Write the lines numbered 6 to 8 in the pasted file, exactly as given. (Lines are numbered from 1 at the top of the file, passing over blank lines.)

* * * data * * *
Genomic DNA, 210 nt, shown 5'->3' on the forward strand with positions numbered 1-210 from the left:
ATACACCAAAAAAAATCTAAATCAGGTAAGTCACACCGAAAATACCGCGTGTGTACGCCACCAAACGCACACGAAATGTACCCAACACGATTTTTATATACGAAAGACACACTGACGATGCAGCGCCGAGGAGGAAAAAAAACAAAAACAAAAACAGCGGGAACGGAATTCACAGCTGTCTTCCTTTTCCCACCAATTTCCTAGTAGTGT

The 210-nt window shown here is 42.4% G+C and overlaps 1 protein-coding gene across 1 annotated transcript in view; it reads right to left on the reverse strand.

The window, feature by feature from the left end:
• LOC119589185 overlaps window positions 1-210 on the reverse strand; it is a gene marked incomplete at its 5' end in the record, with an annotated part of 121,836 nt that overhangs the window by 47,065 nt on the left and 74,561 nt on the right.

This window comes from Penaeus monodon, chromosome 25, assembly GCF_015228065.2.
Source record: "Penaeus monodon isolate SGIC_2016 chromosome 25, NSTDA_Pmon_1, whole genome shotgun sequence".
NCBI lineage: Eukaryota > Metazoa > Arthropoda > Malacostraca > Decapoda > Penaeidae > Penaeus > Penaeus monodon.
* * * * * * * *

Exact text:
This window comes from Penaeus monodon, chromosome 25, assembly GCF_015228065.2.
Source record: "Penaeus monodon isolate SGIC_2016 chromosome 25, NSTDA_Pmon_1, whole genome shotgun sequence".
NCBI lineage: Eukaryota > Metazoa > Arthropoda > Malacostraca > Decapoda > Penaeidae > Penaeus > Penaeus monodon.